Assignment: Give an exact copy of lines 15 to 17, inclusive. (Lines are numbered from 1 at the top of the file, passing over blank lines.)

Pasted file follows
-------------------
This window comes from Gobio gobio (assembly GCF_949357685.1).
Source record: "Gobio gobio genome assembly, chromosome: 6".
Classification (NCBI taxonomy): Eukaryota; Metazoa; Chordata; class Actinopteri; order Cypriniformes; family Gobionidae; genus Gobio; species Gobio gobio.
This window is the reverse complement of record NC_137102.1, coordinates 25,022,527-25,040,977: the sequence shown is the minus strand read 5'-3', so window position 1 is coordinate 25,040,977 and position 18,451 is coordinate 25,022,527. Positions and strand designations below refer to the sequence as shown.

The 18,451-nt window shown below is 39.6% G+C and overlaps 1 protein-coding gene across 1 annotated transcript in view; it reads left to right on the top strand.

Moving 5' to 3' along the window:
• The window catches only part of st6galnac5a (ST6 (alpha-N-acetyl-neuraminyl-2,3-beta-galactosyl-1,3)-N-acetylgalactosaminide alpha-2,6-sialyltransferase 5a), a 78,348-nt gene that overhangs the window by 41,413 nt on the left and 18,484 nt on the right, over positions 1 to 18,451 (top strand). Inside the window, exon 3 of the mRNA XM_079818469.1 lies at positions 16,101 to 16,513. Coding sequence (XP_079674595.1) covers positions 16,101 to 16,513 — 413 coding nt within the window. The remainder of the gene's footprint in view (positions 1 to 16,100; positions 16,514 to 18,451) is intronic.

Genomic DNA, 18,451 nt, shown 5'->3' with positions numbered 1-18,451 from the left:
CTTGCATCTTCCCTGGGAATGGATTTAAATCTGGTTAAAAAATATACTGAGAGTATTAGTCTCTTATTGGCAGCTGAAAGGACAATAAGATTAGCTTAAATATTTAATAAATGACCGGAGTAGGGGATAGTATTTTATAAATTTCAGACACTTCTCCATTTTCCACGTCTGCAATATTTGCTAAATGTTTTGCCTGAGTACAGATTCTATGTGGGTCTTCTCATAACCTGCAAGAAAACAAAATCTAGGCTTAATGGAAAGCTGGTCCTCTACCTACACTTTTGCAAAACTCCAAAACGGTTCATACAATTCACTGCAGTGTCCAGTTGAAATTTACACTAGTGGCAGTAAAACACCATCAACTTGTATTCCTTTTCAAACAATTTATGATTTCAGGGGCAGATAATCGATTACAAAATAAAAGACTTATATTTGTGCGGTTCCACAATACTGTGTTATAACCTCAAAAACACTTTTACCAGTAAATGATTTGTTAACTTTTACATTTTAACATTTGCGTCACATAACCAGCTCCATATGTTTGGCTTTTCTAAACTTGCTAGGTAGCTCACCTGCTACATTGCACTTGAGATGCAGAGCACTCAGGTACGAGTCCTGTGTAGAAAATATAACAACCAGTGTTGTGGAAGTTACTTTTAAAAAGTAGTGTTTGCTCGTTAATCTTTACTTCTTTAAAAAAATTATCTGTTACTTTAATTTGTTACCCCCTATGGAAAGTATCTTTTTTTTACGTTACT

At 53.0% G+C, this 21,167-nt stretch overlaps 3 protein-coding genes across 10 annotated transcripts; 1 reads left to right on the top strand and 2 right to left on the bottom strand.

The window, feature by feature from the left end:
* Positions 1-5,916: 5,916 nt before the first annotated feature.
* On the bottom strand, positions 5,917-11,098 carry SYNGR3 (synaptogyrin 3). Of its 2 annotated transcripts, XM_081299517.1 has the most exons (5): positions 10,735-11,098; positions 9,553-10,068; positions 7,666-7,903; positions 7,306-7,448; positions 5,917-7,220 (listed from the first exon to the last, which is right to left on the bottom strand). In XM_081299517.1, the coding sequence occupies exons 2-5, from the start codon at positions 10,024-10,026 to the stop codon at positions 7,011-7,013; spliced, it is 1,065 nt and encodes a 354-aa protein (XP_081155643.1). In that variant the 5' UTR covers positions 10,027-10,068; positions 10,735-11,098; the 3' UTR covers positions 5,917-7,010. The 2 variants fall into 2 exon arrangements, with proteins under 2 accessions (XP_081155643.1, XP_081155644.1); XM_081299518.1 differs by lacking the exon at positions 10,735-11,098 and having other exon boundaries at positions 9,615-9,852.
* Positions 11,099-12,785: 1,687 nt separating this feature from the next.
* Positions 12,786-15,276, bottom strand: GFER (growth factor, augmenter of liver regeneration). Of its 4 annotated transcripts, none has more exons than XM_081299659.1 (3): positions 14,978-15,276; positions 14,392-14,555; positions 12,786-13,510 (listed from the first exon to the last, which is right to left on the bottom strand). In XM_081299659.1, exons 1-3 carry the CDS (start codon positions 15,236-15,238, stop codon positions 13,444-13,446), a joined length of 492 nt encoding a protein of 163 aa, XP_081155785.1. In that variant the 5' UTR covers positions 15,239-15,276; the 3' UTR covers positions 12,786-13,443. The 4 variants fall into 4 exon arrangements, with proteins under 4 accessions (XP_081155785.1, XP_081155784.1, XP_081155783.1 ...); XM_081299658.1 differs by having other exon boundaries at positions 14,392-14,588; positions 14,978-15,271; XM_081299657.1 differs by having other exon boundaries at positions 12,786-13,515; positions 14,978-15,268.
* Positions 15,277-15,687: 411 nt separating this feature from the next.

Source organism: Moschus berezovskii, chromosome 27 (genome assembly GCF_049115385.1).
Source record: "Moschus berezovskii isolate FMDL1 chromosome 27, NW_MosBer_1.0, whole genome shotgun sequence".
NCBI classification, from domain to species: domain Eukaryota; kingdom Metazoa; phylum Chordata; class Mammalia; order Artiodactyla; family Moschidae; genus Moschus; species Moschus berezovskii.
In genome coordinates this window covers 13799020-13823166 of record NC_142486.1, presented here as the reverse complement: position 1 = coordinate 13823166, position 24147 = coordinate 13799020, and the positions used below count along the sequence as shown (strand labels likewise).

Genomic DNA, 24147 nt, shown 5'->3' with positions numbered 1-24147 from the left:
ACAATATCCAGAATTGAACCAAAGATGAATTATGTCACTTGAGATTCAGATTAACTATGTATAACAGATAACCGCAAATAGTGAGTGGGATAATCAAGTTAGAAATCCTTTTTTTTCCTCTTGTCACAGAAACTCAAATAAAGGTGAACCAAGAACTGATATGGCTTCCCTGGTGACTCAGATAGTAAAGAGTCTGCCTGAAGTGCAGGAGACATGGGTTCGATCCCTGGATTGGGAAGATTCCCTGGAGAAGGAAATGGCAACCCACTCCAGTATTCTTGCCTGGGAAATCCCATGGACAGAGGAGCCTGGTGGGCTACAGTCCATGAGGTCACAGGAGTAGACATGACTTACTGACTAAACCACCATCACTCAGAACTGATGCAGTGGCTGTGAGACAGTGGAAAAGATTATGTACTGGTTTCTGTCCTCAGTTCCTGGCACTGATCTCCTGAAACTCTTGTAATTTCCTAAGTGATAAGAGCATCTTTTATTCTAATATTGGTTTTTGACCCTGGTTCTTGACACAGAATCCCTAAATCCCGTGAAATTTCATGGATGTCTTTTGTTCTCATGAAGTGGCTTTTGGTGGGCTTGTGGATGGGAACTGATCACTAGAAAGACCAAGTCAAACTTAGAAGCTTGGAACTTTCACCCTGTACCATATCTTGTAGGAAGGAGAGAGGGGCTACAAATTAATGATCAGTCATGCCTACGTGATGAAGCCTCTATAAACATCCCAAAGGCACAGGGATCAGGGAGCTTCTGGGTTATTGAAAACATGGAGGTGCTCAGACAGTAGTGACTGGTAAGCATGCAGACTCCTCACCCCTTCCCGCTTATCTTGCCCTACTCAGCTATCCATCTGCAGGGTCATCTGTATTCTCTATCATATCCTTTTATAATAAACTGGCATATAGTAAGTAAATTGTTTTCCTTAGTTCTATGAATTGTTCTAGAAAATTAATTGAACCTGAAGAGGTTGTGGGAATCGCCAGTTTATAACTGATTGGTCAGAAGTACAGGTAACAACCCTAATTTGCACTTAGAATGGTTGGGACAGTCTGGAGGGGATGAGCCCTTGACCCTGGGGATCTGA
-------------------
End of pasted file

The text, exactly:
* Positions 12,786-15,276, bottom strand: GFER (growth factor, augmenter of liver regeneration). Of its 4 annotated transcripts, none has more exons than XM_081299659.1 (3): positions 14,978-15,276; positions 14,392-14,555; positions 12,786-13,510 (listed from the first exon to the last, which is right to left on the bottom strand). In XM_081299659.1, exons 1-3 carry the CDS (start codon positions 15,236-15,238, stop codon positions 13,444-13,446), a joined length of 492 nt encoding a protein of 163 aa, XP_081155785.1. In that variant the 5' UTR covers positions 15,239-15,276; the 3' UTR covers positions 12,786-13,443. The 4 variants fall into 4 exon arrangements, with proteins under 4 accessions (XP_081155785.1, XP_081155784.1, XP_081155783.1 ...); XM_081299658.1 differs by having other exon boundaries at positions 14,392-14,588; positions 14,978-15,271; XM_081299657.1 differs by having other exon boundaries at positions 12,786-13,515; positions 14,978-15,268.
* Positions 15,277-15,687: 411 nt separating this feature from the next.

Source organism: Moschus berezovskii, chromosome 27 (genome assembly GCF_049115385.1).